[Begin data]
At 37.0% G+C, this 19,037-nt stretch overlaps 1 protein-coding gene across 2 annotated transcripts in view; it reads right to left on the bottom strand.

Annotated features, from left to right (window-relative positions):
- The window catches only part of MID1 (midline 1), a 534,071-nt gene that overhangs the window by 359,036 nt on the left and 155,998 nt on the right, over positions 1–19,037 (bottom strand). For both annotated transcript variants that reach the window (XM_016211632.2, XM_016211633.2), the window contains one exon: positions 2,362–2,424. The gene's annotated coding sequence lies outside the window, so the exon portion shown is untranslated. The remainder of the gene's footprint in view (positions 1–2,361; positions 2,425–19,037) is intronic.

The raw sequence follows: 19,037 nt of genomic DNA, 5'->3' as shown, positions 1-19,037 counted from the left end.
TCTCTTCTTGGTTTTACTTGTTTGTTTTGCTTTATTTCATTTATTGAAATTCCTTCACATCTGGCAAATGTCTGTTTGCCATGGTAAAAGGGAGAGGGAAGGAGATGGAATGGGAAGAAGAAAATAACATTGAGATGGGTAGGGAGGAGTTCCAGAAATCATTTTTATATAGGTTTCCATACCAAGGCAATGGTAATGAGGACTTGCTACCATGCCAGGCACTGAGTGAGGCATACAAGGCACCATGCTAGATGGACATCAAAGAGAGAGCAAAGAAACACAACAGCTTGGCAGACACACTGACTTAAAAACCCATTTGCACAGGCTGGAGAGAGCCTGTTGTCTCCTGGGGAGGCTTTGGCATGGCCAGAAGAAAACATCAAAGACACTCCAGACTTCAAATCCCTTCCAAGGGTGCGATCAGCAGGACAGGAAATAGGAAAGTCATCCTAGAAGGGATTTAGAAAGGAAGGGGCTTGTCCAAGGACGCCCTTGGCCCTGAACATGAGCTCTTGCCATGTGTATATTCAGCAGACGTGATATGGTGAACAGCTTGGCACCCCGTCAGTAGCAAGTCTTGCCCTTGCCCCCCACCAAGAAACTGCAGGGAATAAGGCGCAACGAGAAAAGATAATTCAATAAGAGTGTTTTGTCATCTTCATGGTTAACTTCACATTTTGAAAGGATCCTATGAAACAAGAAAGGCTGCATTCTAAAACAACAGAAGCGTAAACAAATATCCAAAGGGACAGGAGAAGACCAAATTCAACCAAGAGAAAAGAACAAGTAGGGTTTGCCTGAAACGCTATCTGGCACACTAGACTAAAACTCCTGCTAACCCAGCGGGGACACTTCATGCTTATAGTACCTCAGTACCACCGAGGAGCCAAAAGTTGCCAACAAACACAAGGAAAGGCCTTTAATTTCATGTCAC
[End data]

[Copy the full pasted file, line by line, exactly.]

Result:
At 37.0% G+C, this 19,037-nt stretch overlaps 1 protein-coding gene across 2 annotated transcripts in view; it reads right to left on the bottom strand.

Annotated features, from left to right (window-relative positions):
- The window catches only part of MID1 (midline 1), a 534,071-nt gene that overhangs the window by 359,036 nt on the left and 155,998 nt on the right, over positions 1–19,037 (bottom strand). For both annotated transcript variants that reach the window (XM_016211632.2, XM_016211633.2), the window contains one exon: positions 2,362–2,424. The gene's annotated coding sequence lies outside the window, so the exon portion shown is untranslated. The remainder of the gene's footprint in view (positions 1–2,361; positions 2,425–19,037) is intronic.

The raw sequence follows: 19,037 nt of genomic DNA, 5'->3' as shown, positions 1-19,037 counted from the left end.
TCTCTTCTTGGTTTTACTTGTTTGTTTTGCTTTATTTCATTTATTGAAATTCCTTCACATCTGGCAAATGTCTGTTTGCCATGGTAAAAGGGAGAGGGAAGGAGATGGAATGGGAAGAAGAAAATAACATTGAGATGGGTAGGGAGGAGTTCCAGAAATCATTTTTATATAGGTTTCCATACCAAGGCAATGGTAATGAGGACTTGCTACCATGCCAGGCACTGAGTGAGGCATACAAGGCACCATGCTAGATGGACATCAAAGAGAGAGCAAAGAAACACAACAGCTTGGCAGACACACTGACTTAAAAACCCATTTGCACAGGCTGGAGAGAGCCTGTTGTCTCCTGGGGAGGCTTTGGCATGGCCAGAAGAAAACATCAAAGACACTCCAGACTTCAAATCCCTTCCAAGGGTGCGATCAGCAGGACAGGAAATAGGAAAGTCATCCTAGAAGGGATTTAGAAAGGAAGGGGCTTGTCCAAGGACGCCCTTGGCCCTGAACATGAGCTCTTGCCATGTGTATATTCAGCAGACGTGATATGGTGAACAGCTTGGCACCCCGTCAGTAGCAAGTCTTGCCCTTGCCCCCCACCAAGAAACTGCAGGGAATAAGGCGCAACGAGAAAAGATAATTCAATAAGAGTGTTTTGTCATCTTCATGGTTAACTTCACATTTTGAAAGGATCCTATGAAACAAGAAAGGCTGCATTCTAAAACAACAGAAGCGTAAACAAATATCCAAAGGGACAGGAGAAGACCAAATTCAACCAAGAGAAAAGAACAAGTAGGGTTTGCCTGAAACGCTATCTGGCACACTAGACTAAAACTCCTGCTAACCCAGCGGGGACACTTCATGCTTATAGTACCTCAGTACCACCGAGGAGCCAAAAGTTGCCAACAAACACAAGGAAAGGCCTTTAATTTCATGTCAC